Wednesday, 21 March 2007


HACKNEY council is spending hundreds of thousands of pounds on a smoking ban enforcement and awareness campaign to be launched this week. But is it good use of money, asks Harriet Shawcross

A Post investigation has found that the total cost of the council’s campaign is in excess of £230,000 for two years.

A public relations blitz will be launched tomorrow to mark the 100 day countdown to the introduction of the ban on July 1.

Even pro-smoking campaigners argued last night that the expenditure is a chronic waste of money since the ban will be largely self-enforcing. They argue that an obedient Hackney public will defy predictions of widespread non-compliance.

Businesses in the borough will be sent posters and leaflets warning that smoking will be illegal in all enclosed public spaces.

Our disclosure comes after Hackney council admitted last week that it is giving six-figure salaries to its top bureaucrats.

But the council claims its large-scale information campaign and enforcement procedures are essential for the effective introduction of the legislation.

A Council spokeswoman was unable to confirm how the majority of the money would be spent. She said: “We have 10,000 leaflets hot off the press, and we will be running seminars to help businesses affected in the coming months.”

The £230,000 budget also includes translation services in Somali, Bengali and Kurdish.

Meanwhile, an army of council staff will be employed to enforce the ban – but the council has refused to disclose how many additional staff will be employed.

She added: “We hope we will not have to do much enforcement. If you look at the other areas that have banned smoking most people respect the legislation.”

The Post understands that the £230,000 figure does not include the costs of posters, which have already been provided by central government.

Campaign groups warn the spending is excessive and could be better spent on public services.

Simon Clarke, director of pro-smoking lobby Forest, said: “This is a total waste of money, which could be far better spent improving the borough’s hospitals or schools.”
“What we have discovered from Ireland and Scotland is that smoking bans are self regulating. The people who police the bans are the publicans themselves, as they are worried about being fined.”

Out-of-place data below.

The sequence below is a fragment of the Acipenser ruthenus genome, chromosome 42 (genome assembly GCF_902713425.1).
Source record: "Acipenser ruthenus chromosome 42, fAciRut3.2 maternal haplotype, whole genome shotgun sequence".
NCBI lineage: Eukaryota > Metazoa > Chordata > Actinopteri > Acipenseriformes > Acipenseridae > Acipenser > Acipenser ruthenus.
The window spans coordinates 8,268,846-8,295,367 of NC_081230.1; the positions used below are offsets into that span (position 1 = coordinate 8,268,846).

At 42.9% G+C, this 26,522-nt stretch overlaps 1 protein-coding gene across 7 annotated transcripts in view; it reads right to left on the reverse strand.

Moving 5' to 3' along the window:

Landlords claim the council is not doing enough to help them prepare for the ban and some say the costs will force them out of business.

Mary O’Riordan, landlady of The Kings Head on Kinsgland Road, said: “We’re looking to have an extension with a roof over it, to give smokers somewhere to go. All of that costs money, but the council won’t spend money helping publicans.”

“They’ll spend it on training town hall staff to police the pubs. They would be better off if they helped with covering the costs of what we’re doing.”

Anti-smoking campaigners said the spending decision is worth the investment.

Deborah Arnott, director of Action on Smoking and Health (ASH) said: “This is not about comfort, it is about health. Second hand smoke causes thousand of deaths in England every year.”

“The ban will only be self enforcing if the people who are going to enforce it know about it. This does not seem like a disproportionate amount of money, given the amount of publicity that is needed.”

The Department of Health is providing every local authority in England with a grant to enforce the ban.

Publicans not displaying a no-smoking sign will be fined £1,000 and anyone lighting up illegally will receive an on the spot fine of £50.

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RESIDENTS commemorated Dalston Theatre last weekend with three days of events under the name ‘Goodbye Cruel World’, writes Tom Calverley

The programme had a suitable radical and alternative tone, kicking off on Friday with a vegan café and a talk on political prisoners. On Saturday, alternative grassroots news outlet Indymedia ran workshops and exhibitions along the theme of the future of Indymedia London.
That evening, anti-racist campaign group No Borders showed documentaries about struggles around the world, including Woomera Breakout, Nolager Nowhere and Latitude 36. The night was rounded off with Ska from Radio Revolucion, hip-hop MCs and DJs playing reggae, jungle, drum and bass and dub step. Sunday’s proceedings closed with more vegan food and a cinema.
The former theatre, nightclub and community centre on Dalston Lane was demolished by Hackney Council in February, despite attempts to save the building through political campaigning, court injunctions and squatting.
The structure, dating back to 1896, plus two adjacent houses built in the 1820s, was knocked down to make way for the new East London Line Dalston tube station, a bus station and residential tower blocks.